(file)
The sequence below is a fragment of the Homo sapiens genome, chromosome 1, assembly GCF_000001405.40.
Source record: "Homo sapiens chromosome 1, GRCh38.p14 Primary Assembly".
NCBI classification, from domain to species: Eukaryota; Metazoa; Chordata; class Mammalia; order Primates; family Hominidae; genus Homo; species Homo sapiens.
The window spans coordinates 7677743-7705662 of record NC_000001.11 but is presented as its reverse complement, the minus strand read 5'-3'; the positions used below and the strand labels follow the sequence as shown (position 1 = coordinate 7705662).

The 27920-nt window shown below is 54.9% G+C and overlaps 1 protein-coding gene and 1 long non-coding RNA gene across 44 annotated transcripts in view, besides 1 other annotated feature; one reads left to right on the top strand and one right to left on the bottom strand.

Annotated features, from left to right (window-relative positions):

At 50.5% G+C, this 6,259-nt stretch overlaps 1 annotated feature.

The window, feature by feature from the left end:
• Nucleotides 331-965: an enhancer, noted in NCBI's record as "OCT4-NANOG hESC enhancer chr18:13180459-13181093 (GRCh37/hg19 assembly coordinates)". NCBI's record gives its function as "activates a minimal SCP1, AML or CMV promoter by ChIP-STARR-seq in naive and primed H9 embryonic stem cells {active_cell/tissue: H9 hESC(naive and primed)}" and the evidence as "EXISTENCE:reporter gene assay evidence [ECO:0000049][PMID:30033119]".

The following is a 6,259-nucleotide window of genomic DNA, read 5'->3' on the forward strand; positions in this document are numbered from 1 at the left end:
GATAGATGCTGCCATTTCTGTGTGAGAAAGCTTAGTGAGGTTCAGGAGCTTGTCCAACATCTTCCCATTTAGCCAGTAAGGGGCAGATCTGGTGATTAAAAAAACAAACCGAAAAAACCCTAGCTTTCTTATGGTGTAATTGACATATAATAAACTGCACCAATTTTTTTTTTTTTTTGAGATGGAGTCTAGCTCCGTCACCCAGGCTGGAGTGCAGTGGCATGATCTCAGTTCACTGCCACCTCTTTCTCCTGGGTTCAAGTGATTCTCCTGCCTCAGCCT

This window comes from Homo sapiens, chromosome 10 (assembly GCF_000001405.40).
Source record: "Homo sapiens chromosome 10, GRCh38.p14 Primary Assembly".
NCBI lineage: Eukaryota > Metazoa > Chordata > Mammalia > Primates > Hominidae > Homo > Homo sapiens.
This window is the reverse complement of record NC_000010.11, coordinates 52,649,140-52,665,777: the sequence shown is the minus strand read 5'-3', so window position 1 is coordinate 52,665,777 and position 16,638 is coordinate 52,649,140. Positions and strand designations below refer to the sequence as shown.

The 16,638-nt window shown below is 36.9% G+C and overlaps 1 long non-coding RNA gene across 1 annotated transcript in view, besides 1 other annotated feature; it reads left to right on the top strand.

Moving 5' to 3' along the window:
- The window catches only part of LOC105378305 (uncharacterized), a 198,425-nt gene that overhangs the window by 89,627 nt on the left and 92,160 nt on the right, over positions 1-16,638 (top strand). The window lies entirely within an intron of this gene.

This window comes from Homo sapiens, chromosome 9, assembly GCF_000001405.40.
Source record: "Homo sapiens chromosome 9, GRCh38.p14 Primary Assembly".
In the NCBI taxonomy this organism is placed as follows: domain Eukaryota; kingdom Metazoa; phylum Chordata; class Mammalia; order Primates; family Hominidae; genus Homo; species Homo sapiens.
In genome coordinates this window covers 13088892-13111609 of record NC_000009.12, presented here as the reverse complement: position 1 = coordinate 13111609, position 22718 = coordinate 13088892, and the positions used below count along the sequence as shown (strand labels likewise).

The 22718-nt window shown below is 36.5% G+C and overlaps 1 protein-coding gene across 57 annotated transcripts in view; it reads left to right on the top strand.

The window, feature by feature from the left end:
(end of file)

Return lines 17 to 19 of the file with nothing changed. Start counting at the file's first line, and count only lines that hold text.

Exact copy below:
Moving 5' to 3' along the window:
- The window catches only part of LOC105378305 (uncharacterized), a 198,425-nt gene that overhangs the window by 89,627 nt on the left and 92,160 nt on the right, over positions 1-16,638 (top strand). The window lies entirely within an intron of this gene.

This window comes from Homo sapiens, chromosome 9, assembly GCF_000001405.40.